Growth in the UK PC market has declined disastrously in the first two quarters of 1997, the IBM PC Company said today.
Speaking at a monthly roundtable, Mike Lunch, general manager of the IBM PC Co in the UK, said IDC and Dataquest reports confirmed that while there was a slowdown generally in Europe, the UK only grew by one per cent in the first quarter of this year.
He said: "IDC data showed that growth here was only one per cent and the UK market is suffering quite badly. It's not meltdown but there's a weakness in the consumer sector." But although there is a slowdown, Lunch warned that smaller companies were likely to suffer more than the majors. IBM itself had shown consistent growth quarter on quarter, he said. "Major manufacturers are growing so there's considerable squeezing taking place," he said. "We grew by 12 per cent in the first quarter despite the tough conditions."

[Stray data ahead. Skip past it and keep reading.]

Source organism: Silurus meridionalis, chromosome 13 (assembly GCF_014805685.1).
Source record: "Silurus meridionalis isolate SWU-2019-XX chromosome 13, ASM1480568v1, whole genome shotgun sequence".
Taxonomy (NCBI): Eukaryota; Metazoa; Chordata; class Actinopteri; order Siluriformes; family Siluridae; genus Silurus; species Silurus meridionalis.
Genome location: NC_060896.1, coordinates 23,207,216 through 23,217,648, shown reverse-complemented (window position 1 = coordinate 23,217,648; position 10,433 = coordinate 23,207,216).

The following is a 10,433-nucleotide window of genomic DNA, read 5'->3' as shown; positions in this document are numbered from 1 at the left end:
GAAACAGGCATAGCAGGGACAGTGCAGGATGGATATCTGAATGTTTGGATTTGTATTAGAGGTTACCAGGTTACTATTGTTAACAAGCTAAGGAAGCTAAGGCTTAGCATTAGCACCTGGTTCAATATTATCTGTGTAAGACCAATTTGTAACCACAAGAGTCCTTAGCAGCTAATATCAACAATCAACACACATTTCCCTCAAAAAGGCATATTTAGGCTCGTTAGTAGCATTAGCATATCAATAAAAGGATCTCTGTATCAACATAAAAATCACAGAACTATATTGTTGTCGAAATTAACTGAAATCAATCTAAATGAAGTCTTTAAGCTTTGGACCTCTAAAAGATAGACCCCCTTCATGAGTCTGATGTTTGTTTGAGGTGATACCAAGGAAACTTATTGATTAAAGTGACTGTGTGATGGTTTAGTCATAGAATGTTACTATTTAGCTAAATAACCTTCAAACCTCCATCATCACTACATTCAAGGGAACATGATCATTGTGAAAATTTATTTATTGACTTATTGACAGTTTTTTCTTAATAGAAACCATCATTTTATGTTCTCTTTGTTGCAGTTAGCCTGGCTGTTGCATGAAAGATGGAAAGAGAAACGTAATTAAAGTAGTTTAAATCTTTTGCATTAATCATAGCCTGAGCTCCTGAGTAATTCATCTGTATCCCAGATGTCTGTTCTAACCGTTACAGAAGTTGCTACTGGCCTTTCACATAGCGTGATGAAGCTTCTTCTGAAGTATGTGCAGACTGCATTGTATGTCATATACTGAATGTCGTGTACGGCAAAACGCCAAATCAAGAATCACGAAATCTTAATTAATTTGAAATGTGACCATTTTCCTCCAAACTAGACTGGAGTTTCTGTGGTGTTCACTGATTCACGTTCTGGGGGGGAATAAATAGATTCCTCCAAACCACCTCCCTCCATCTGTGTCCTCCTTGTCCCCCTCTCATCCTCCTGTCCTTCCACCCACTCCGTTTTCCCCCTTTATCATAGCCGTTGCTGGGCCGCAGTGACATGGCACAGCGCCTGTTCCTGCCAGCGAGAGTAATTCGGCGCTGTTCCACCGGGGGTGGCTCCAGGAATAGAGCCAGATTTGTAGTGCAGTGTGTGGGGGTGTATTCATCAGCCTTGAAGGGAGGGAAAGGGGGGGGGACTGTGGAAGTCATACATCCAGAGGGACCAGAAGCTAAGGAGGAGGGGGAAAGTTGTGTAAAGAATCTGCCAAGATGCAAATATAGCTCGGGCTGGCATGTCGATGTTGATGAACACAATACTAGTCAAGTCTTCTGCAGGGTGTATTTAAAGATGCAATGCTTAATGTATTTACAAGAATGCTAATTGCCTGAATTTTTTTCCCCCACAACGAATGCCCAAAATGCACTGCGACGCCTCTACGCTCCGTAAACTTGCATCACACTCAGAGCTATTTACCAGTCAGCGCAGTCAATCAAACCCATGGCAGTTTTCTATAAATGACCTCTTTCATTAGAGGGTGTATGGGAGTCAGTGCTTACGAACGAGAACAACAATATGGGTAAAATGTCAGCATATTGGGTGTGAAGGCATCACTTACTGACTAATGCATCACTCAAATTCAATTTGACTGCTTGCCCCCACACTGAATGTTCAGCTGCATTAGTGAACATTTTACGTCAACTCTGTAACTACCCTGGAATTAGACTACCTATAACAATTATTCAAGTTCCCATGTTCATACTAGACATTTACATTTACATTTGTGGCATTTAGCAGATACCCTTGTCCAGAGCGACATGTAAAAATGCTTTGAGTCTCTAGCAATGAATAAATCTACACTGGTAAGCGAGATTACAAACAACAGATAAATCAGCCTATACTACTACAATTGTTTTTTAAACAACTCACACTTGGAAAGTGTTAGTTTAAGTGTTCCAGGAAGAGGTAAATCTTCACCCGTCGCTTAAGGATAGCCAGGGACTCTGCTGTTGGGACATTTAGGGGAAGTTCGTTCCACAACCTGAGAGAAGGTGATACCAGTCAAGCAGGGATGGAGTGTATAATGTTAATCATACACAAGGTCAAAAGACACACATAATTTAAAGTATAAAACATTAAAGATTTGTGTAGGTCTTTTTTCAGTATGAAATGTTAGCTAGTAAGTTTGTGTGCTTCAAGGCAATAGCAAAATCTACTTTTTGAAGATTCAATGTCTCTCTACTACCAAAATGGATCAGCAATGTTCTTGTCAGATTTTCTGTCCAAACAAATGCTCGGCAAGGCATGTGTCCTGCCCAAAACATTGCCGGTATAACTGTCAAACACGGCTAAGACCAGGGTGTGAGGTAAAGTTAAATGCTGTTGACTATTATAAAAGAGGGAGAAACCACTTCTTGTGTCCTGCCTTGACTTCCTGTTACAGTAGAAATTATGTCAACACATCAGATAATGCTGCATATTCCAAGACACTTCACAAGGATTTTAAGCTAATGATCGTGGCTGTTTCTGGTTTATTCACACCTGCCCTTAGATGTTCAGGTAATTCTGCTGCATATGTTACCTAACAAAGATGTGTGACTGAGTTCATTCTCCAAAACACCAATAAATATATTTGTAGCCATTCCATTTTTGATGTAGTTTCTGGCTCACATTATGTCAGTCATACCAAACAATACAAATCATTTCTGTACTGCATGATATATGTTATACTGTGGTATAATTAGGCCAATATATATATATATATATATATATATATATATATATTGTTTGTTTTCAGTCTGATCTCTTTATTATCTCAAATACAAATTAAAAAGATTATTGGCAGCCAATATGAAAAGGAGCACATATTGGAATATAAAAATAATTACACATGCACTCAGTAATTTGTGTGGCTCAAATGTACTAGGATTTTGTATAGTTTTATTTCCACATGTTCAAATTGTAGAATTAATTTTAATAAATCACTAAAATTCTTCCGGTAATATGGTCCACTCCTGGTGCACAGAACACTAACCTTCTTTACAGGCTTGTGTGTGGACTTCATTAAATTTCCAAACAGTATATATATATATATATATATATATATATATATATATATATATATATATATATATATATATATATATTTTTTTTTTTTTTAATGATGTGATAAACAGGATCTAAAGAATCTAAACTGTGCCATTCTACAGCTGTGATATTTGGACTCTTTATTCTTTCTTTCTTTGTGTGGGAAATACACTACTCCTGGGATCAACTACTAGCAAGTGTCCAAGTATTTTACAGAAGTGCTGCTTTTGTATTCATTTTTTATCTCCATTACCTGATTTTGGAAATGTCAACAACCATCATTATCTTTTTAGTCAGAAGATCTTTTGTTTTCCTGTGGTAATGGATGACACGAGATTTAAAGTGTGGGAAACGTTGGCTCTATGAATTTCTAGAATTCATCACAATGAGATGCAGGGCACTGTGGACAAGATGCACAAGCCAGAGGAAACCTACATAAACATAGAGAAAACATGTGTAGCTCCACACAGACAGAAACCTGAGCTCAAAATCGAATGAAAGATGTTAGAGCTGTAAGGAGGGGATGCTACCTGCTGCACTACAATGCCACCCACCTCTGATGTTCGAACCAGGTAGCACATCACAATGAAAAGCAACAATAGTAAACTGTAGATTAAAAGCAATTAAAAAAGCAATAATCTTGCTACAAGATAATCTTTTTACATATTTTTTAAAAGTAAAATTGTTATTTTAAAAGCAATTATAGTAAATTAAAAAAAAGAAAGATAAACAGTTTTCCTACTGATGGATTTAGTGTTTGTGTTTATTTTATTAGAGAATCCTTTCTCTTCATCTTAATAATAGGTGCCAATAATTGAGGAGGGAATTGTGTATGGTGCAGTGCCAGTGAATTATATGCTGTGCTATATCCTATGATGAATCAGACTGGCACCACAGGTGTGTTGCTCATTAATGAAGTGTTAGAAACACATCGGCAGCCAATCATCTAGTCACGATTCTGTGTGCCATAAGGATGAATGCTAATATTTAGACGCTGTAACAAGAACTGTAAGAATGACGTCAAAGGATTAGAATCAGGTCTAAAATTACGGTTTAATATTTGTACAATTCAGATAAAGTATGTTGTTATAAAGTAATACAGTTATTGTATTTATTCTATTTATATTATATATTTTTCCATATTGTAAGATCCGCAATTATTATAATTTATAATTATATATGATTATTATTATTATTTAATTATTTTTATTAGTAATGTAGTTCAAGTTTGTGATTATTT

The effect of this had led to a consolidation of the channel, he said. GE Capital's acquisition of Systems International was just a precursor of what is to come, Lunch said. "I talked to GE Capital yesterday and they are continuing their ggressive plans to grow through acquisition," he said. Lunch warned that people could not expect its Net PCs, expected to be shown at next week's PC Expo, will not be cheaper than ordinary PCs.
"The whole argument here is cost of ownership," he said. "Now Microsoft seem to be backing away [from Net PCs] and backing NCs instead.
"We ourselves are seeing enormous interest in NCs," Lunch said. "In fact we're sold out. In the Thinkpad arena we see a movement towards low end models."
Today IBM launched its 310 Thinkpad, which comes with inbuilt CD-ROM, a PCMCIA modem and Windows 95. Available immediately, the company gave no prices.
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